Obama backs shield only if technology proven: aide
WARSAW (Reuters) - Poland said on Saturday U.S. President-elect Barack Obama had declared he would continue with a missile shield project in eastern Europe, but an Obama aide in Washington said he had given no commitment to deploy the system.
Poland and the neighboring Czech Republic have agreed to host elements of the U.S. defense network, designed to protect against missile attacks by what Washington calls "rogue states."
Russia, which has opposed the scheme, announced on Friday plans to install its own missile defenses in its westernmost outpost of Kaliningrad as a counter-measure.
A statement on the Polish presidential website, issued after a telephone conversation between Obama and Polish President Lech Kaczynski on Friday, said: "He (Obama) stated that the anti-missile-shield project would be continued."
But a senior Obama foreign policy adviser qualified what the president-elect had been reported as saying in his talk with the Polish president.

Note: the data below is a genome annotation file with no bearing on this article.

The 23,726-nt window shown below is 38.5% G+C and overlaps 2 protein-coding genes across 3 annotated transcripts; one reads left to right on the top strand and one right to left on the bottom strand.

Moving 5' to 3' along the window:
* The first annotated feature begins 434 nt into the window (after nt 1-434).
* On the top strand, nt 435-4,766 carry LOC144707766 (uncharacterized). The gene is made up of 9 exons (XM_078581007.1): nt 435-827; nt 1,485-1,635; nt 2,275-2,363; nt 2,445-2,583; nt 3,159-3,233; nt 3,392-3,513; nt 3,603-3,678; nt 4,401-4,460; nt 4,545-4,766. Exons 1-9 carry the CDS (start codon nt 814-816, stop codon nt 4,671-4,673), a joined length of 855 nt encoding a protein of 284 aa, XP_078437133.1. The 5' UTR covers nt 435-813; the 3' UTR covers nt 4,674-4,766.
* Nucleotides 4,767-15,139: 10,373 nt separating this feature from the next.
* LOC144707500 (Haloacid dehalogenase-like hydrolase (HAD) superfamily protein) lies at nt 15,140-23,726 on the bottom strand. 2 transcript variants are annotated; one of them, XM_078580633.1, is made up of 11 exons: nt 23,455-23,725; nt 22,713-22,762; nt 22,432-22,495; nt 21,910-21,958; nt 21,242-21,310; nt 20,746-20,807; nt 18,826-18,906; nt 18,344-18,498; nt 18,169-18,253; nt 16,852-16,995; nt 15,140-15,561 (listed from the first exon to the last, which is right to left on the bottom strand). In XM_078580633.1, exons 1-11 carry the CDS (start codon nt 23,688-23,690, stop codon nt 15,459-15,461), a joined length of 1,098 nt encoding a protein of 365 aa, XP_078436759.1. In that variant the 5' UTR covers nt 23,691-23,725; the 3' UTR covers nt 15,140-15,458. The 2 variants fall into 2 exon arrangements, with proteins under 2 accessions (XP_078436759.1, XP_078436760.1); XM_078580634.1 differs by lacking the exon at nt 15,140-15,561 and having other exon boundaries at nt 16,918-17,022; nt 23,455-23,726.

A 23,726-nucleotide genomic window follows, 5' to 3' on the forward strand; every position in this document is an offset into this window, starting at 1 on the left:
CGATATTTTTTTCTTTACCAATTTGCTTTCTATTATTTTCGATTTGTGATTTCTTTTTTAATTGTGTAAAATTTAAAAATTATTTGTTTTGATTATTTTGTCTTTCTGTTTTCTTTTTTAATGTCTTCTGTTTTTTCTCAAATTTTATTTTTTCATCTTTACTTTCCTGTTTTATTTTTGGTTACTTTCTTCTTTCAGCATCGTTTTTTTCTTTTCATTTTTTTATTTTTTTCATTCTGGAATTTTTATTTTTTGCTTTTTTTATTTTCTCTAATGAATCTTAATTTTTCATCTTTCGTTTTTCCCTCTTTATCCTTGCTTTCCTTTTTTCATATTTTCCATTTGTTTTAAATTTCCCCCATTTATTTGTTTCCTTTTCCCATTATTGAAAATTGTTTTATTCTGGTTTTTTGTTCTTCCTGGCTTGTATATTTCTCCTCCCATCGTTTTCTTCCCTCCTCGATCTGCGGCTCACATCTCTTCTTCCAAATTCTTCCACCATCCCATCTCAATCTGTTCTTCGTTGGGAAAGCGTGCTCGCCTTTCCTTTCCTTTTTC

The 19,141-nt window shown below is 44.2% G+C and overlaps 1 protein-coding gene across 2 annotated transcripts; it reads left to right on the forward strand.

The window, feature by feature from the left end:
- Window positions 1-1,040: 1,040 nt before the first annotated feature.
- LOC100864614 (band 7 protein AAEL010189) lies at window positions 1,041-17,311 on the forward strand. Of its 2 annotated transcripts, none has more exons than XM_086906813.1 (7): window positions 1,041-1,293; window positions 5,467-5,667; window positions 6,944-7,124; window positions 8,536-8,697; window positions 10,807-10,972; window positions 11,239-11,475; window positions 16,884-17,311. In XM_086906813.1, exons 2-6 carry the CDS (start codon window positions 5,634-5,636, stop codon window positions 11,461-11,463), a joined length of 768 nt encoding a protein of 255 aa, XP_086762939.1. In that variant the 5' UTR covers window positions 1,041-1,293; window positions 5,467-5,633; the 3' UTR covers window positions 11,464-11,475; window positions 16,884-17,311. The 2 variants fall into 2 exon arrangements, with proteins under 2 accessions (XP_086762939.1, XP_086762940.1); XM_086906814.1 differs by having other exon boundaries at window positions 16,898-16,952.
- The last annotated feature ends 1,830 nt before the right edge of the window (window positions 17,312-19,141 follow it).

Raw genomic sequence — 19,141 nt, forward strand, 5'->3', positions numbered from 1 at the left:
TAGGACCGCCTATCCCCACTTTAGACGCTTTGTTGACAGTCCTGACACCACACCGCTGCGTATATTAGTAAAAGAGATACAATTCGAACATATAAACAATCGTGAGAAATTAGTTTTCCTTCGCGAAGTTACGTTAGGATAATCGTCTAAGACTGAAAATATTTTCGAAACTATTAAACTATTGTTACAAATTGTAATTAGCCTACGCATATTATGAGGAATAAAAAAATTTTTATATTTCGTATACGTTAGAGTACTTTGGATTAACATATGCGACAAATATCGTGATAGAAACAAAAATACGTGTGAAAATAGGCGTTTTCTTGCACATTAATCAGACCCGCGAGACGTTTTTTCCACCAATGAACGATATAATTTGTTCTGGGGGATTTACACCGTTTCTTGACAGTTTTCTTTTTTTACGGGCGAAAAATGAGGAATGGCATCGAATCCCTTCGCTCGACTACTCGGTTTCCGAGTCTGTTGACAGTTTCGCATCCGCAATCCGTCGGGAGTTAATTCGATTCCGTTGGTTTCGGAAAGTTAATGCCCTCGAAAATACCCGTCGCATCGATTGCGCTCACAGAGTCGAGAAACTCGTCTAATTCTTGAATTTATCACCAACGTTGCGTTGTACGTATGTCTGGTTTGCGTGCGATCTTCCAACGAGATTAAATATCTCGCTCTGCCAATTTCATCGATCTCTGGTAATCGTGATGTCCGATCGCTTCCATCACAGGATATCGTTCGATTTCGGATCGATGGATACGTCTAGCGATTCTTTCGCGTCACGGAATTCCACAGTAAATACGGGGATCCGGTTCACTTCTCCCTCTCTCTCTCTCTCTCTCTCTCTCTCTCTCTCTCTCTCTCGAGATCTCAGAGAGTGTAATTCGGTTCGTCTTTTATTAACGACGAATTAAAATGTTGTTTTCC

"President Kaczynski raised missile defense, but President-elect Obama made no commitment on it," Denis McDonough told Reuters.
"His position is as it was throughout the campaign -- that he supports deploying a missile defense system when the technology is proved to be workable," the adviser added.
According to Kaczynski's website, "during the conversation, Barack Obama emphasized the importance of the partnership between Poland and the United States and expressed the hope that political and military cooperation would continue."
Some Polish politicians have expressed fears that a Democratic Obama presidency might be less enthusiastic toward the plan launched by President George W. Bush.
(Reporting by Rob Strybel, Editing by Ralph Boulton)
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